A Night of Fantasia
I saw this movie about a month ago, and it blew me away. It makes you think about stories and story telling, while the relationship between Roy and the little girl is just adorable and actually touching (going where few movies are able to go to anymore). The fantasy of the second plot, the stories Roy tells, reveals this beautiful world of colors and ruins and Charles Darwin in a really ugly coat. The extra plus? This movie did not use any CGI. Everything was set designed or filmed on location.
When Neil Gaiman and Dave McKean come together: Magic. This contrasts with The Fall well because it moves from having no CGI at all to having over half of the movie entirely CGI. This is one of the modern fairy tales in film that just leaves a person smiling. Character to watch is Valentine, who is hilarious and weird and wraps up the ending well, when it comes. Also, if you happen to like audio books, this one is brilliant.
Ed Wood Nite
Plan Nine from Outer Space (MST3K Version)
Part of why Plan Nine from Outer Space fails at being a “good” movie, is that it’s boring. It’s the most terrible movie in the world for a reason, and that’s a big one. With the guys from Myster Science Theater 3000, the entertainment level is raised and keeps people laughing and awake for the night. In time for…
The cute lil’ biopic directed by Tim Burton and starring Johnny Depp. It’s fun! It’s weird! It’s wanton! It’s in black and white! This is one of Burton’s gems in his crown of career, critically acclaimed, and all of that rot. This movie is just fun: as Ed Wood, Johnny Depp is this eternal optimist or likes to wear women’s clothes and hangs out with Bela Lugosi and Criswell. It’s endlessly quotable and a good finish for the night.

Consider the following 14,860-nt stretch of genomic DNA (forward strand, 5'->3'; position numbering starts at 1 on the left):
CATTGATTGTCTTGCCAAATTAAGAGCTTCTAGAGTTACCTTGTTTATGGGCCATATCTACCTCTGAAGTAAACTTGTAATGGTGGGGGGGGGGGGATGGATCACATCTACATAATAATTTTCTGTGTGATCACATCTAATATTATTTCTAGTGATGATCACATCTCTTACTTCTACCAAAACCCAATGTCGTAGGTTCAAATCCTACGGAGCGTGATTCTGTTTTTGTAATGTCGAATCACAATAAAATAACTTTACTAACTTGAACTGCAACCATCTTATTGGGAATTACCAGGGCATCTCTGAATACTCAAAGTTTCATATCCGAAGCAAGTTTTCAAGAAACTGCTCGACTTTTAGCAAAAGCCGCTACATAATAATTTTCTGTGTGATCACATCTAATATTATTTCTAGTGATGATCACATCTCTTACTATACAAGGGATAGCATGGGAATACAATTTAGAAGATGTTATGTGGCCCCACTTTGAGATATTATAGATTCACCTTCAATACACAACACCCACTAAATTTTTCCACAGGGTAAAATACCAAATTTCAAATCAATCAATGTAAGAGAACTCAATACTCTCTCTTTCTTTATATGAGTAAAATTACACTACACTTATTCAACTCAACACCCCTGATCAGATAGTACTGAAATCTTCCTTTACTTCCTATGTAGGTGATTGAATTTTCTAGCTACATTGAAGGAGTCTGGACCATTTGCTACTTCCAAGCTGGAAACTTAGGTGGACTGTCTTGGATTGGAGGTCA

Dude, That’s Murder
Rope just happens to be one of those movies that matches this idea. And it’s Hitchcockian with it’s “pure cinema” and the murder happens immediately and… whatever. It’s about snobby rich kids who commit murder to see what it’s like and to impress James Stewart. One’s a psychopath and the other is twitchy because he doesn’t want to get caught.
M is the epitome of classic murder stories. It’s an early German sound movie that totally kicks ass, but near the end I feel for the murderer. And ethical questions are posed! While a weighed trial is held. Fairly deep and an interesting look at the German city life in the thirties, even through film, or just the end of innocence.
And to end this festival of terrors and delights: